by Thomas Boston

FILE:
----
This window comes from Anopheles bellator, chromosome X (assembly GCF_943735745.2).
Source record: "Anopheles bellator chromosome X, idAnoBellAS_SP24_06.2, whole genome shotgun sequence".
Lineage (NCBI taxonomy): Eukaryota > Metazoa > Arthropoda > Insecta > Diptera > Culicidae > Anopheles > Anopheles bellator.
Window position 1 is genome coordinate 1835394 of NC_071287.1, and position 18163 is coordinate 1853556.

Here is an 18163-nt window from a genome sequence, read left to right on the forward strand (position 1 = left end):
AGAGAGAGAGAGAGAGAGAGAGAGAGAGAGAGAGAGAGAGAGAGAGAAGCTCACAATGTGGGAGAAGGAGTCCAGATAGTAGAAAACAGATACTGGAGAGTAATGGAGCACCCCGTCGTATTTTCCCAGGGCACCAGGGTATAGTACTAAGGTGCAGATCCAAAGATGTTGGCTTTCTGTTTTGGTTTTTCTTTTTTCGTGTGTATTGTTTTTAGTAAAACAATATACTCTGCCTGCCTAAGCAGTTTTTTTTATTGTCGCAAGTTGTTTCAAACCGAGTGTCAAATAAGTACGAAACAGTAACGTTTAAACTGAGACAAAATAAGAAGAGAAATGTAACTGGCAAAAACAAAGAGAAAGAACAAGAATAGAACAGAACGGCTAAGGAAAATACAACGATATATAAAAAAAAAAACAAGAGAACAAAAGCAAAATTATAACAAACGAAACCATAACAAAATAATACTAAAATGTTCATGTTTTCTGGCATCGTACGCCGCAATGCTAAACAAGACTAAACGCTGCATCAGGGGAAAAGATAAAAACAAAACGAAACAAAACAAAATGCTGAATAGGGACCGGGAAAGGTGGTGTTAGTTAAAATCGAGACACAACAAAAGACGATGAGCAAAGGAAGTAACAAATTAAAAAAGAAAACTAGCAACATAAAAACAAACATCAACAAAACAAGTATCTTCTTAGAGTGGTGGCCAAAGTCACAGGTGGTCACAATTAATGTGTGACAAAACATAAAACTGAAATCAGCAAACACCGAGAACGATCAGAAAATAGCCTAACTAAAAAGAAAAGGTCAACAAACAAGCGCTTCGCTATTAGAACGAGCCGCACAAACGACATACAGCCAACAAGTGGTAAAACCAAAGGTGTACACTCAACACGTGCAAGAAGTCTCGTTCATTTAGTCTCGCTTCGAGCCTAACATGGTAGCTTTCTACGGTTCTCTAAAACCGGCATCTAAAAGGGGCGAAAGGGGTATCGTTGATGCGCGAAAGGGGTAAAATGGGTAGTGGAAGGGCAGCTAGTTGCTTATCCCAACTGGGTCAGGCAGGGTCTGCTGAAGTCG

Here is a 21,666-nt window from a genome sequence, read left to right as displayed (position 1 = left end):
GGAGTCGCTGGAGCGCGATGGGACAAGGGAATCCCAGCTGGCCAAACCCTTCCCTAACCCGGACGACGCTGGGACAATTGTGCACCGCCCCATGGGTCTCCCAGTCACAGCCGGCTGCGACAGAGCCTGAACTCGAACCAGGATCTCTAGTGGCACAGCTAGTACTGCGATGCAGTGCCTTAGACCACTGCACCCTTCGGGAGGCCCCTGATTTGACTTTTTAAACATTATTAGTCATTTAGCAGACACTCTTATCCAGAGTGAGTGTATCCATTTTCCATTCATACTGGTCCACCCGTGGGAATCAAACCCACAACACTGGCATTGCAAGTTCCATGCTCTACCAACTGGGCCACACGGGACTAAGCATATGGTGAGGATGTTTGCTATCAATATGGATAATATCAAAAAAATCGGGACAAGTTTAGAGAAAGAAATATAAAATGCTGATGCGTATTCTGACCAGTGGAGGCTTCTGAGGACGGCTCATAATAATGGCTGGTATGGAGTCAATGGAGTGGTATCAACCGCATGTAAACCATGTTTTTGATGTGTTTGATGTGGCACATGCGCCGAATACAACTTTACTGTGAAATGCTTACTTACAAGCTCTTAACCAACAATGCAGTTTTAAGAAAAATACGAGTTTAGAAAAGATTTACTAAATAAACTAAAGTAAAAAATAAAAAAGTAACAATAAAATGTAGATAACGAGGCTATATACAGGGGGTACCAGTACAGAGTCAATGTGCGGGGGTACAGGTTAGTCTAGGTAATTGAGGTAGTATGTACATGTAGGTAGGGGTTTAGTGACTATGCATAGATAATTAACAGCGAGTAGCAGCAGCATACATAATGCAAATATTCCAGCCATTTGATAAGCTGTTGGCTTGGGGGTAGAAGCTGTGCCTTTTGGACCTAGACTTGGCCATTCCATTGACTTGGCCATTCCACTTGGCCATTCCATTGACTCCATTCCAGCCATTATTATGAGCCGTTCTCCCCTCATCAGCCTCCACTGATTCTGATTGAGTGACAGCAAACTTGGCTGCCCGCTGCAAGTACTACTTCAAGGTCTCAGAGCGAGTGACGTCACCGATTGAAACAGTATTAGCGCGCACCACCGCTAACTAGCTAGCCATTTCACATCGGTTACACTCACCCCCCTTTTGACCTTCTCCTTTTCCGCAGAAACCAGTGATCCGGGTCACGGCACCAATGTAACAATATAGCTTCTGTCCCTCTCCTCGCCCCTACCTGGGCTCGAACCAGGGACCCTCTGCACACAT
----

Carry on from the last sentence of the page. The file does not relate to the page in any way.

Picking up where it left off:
The promise of eternal life doth, in like manner, comprehend the promise of perseverance in grace, to be conferred on all the covenant-people, being justified, new-related to God, and sanctified; so that, being once brought into the state of grace, they shall never fall away from it totally nor finally. This promise we have, Jeremiah 33:40, “And I will make an everlasting covenant with them, that I will not turn away from them, to do them good; but I will put my fear in their hearts, that they shall not depart from me.” Here they are secured on both sides; that God will never cast them off, and that they shall never desert him. And that this benefit is included in the promise of eternal life, is clear from the apostle's adducing this last to prove it: Hebrews 10:38, “Now the just shall live by faith.” Such is the malice of Satan, and the advantage he hath against the saints in this life; so manifold are the snares for them in the present evil world; such a tender bud of heaven is the implanted grace of God in them; and so corrupt, fickle, and inconstant are the hearts of the best, while here; that if their perseverance had not been secured by promise in the covenant, and left to the management of their own free will, they would have had but a sorry restoration of it into the state of grace; much as if they had got a spark of fire to keep alive in the midst of an ocean. At that rate they might all have perished; and Jesus Christ, notwithstanding of the shedding of his blood for them, might have eternally remained a head without members, a king without subjects. But the glory of Christ, and the salvation of his redeemed, were not left at such uncertainty. That perseverance which the first Adam failed of, and was made the condition of the second covenant, the second Adam did undertake in their name: and thereupon was made the promise of their perseverance. And he having accordingly persevered unto the end, in obedience to the law for them, being obedient even to the death, it was purchased for them. Thus Christ's perseverance in obedience to the law, till the condition of the covenant was perfectly fulfilled, is the ground in law upon which the perseverance of the saints is infallibly secured, in virtue of the faithfulness of God in the promise.